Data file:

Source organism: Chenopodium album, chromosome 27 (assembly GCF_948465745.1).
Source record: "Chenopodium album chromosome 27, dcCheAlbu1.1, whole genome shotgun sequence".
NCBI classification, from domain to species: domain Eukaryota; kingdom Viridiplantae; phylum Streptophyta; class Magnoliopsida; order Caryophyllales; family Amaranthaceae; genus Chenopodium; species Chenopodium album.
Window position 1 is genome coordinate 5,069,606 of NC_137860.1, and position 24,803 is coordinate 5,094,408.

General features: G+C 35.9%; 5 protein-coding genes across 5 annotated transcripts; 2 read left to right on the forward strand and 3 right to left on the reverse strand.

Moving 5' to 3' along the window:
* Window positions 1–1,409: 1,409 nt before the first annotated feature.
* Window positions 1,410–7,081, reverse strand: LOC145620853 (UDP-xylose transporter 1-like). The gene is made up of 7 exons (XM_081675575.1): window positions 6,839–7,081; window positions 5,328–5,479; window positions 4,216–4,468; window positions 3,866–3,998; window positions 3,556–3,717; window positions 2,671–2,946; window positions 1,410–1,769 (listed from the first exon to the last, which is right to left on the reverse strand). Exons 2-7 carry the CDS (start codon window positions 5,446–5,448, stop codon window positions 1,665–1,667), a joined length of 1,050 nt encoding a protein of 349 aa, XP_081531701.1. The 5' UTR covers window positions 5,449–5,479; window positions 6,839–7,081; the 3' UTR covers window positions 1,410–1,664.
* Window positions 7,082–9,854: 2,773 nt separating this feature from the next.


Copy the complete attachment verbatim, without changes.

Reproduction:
Source organism: Chenopodium album, chromosome 27 (assembly GCF_948465745.1).
Source record: "Chenopodium album chromosome 27, dcCheAlbu1.1, whole genome shotgun sequence".
NCBI classification, from domain to species: domain Eukaryota; kingdom Viridiplantae; phylum Streptophyta; class Magnoliopsida; order Caryophyllales; family Amaranthaceae; genus Chenopodium; species Chenopodium album.
Window position 1 is genome coordinate 5,069,606 of NC_137860.1, and position 24,803 is coordinate 5,094,408.

General features: G+C 35.9%; 5 protein-coding genes across 5 annotated transcripts; 2 read left to right on the forward strand and 3 right to left on the reverse strand.

Moving 5' to 3' along the window:
* Window positions 1–1,409: 1,409 nt before the first annotated feature.
* Window positions 1,410–7,081, reverse strand: LOC145620853 (UDP-xylose transporter 1-like). The gene is made up of 7 exons (XM_081675575.1): window positions 6,839–7,081; window positions 5,328–5,479; window positions 4,216–4,468; window positions 3,866–3,998; window positions 3,556–3,717; window positions 2,671–2,946; window positions 1,410–1,769 (listed from the first exon to the last, which is right to left on the reverse strand). Exons 2-7 carry the CDS (start codon window positions 5,446–5,448, stop codon window positions 1,665–1,667), a joined length of 1,050 nt encoding a protein of 349 aa, XP_081531701.1. The 5' UTR covers window positions 5,449–5,479; window positions 6,839–7,081; the 3' UTR covers window positions 1,410–1,664.
* Window positions 7,082–9,854: 2,773 nt separating this feature from the next.